The echo off is used so if you add command to the Autoexec.bat the Command isn't displayed just the results of that Command
    You might want to create a MEM.TXT "explained below"
    Or have your Anti-virus scan you Boot files

    A example of a plain Autoexec.bat would be
     MEM /C > MEM.TXT
    Now if you need to free up more Conventional Memory for running in DOS you can Load High

    But this will take away Upper Memory from Windows so it's best to use these lines for just Dos
    Loading High in the Autoexec.bat
    instead the of the current mouse.exe line.
    Use the current path if mouse.exe is not in the Root Directory C:\
    LH stands for Load High.
    Loading the Mouse or any other Hardware Driver for Normal Windows use is not needed -"just an example"

    Loading Devices High in the Config.sys
    Replace "Device" on the *****_ CD line with DEVICEHIGH, for example:
    DEVICEHIGH=C:\*****_CD.SYS /D:MSCD000 /I:O
     Loading Hardware Drivers for Normal Windows use is not needed -"this just an example"
    Note: Himem or EMM386 cannot load High because these are the memory managers.

    If you're setting up for System to Boot in DOS I suggest you edit the Config.sys to create another Boot Menu
    That way you can have things set for both a Windows Boot and a DOS Boot.

    If you put this line in your Autoexec.bat
    MEM /C > MEM.TXT
    It will create a text file called MEM in your C:\ drive everytime your computer boots up.
    This is created before Windows loads from your Autoexec.bat
    You can compare it with MEM from a Windows command prompt after Windows loads.
    This Text file will be copied over every boot up when Autoexec.bat runs.
    Copy this Text file if you want to keep a record to compare.

    Quick tips:
    Use this DOS command to check memory usage and the amount free: "MEM /C /P".

    The one really tricky thing is Windows 95's compression driver and how to manage it. (Well, the best way is not to use compression at all if this is possible...) The DRVSPACE compression driver is large--110 KB in size--so it's difficult to handle. You have a couple of choices of how to configure loading the driver, as there is a tradeoff here:

    • Maximize DOS Conventional Memory In DOS Mode: If you tell the system to load the compression driver into upper memory (by using DEVICEHIGH on the command in CONFIG.SYS that loads DRVSPACE.SYS), this will save 110 KB of conventional memory when you are running in MS-DOS mode. However, the 110 KB of upper memory will force other drivers into conventional memory, causing the free conventional memory to decrease. This is still better than leaving the 110 KB also in conventional memory. When you run "true" Windows 95, with the graphical interface, Windows will leave the compression driver in the upper memory area instead of loading an extended-memory version, so your DOS sessions in Windows 95 will have less conventional memory.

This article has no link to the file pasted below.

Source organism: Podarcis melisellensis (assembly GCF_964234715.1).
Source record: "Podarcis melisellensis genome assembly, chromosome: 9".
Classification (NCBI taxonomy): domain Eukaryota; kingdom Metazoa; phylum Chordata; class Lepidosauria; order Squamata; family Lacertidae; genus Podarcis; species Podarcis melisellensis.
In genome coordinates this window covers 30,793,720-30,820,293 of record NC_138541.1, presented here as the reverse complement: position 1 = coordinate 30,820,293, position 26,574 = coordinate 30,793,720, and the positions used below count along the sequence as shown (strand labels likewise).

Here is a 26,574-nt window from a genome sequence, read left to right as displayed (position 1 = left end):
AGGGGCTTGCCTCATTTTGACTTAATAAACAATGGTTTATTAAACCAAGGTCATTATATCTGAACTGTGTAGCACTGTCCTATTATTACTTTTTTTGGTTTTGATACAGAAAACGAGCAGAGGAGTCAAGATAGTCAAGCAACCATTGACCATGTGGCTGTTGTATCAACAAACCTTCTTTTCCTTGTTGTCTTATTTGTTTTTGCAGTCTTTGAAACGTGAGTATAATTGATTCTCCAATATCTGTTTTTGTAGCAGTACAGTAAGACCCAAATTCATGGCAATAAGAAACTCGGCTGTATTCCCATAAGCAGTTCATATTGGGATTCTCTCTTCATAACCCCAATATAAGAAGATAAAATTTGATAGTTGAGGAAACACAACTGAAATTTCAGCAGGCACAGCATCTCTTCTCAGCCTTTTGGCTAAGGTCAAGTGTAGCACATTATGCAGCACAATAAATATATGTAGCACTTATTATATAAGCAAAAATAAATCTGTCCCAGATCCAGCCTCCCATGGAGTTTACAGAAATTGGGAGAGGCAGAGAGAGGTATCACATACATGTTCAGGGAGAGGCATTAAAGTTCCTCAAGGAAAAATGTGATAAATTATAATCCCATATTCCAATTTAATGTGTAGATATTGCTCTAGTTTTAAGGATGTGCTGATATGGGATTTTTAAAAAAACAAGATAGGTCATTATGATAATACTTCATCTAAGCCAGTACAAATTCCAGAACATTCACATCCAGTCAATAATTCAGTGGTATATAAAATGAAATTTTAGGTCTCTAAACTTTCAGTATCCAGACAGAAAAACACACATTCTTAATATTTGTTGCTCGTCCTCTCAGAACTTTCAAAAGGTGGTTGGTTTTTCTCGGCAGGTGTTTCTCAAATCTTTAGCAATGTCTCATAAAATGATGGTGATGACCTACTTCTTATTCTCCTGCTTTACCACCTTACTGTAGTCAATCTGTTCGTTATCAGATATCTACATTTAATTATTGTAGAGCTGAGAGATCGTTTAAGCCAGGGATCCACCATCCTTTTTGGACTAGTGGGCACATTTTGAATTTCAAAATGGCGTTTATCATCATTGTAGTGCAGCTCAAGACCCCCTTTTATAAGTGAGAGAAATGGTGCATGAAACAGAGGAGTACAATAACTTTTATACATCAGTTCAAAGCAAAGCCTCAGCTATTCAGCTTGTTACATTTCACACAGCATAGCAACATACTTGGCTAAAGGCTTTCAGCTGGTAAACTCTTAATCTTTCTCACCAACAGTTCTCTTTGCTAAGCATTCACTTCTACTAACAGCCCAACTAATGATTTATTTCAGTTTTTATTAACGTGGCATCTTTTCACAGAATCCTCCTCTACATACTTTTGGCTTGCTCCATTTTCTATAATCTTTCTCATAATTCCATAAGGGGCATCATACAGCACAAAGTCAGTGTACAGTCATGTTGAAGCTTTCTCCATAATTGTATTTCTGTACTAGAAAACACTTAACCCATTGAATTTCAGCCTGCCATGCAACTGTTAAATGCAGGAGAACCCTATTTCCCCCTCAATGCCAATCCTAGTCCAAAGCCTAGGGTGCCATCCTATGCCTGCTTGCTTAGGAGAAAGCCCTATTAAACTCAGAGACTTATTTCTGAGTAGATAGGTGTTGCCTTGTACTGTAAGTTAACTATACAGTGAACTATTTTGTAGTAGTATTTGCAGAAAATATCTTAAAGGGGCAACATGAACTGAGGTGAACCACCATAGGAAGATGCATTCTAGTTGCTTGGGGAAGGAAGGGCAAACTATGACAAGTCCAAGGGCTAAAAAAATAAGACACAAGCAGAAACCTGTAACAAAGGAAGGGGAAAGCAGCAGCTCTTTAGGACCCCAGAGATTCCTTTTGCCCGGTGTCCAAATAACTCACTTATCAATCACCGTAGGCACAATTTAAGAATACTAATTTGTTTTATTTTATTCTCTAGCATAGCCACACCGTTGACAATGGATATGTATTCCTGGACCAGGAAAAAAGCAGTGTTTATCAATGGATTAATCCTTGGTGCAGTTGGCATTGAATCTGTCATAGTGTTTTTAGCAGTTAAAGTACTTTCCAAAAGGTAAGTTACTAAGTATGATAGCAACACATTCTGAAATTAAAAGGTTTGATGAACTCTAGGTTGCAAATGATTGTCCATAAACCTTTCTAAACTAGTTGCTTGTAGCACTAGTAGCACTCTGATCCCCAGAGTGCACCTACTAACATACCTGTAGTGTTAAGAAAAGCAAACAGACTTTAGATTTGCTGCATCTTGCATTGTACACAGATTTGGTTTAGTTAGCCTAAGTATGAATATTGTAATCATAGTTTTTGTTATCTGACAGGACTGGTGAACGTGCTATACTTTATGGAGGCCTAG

• Maximize DOS Conventional Memory In DOS Sessions: If free conventional memory is more important to you in DOS sessions under Windows 95 proper, do not load DriveSpace using DEVICEHIGH, but rather leave it in conventional memory. If you do this, and add the "/MOVE" parameter to the DRVSPACE line, then Windows 95 will automatically move the driver to extended memory when the graphical interface starts, thus saving the entire 110 KB from both conventional and upper memory. This is the best solution when running inside the graphical interface, since the driver is completely out of the way. The drawback is that if you shut down to "MS-DOS mode", Windows will move the driver back into conventional memory, and you will take a 110 KB hit leaving many DOS programs unable to load. The line in CONFIG.SYS if you select this option should look like: "DEVICE=C:\WINDOWS\COMMAND\DRVSPACE.SYS /MOVE". Note that if you use DEVICEHIGH, Windows will not relocate the driver to extended memory, as mentioned above.
    James, Jul 13, 2003
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  2. James

    Nickweb Resident Filmaker Moderator

    Nov 7, 2003
    North Wales, Britain
    Nickweb, Nov 28, 2003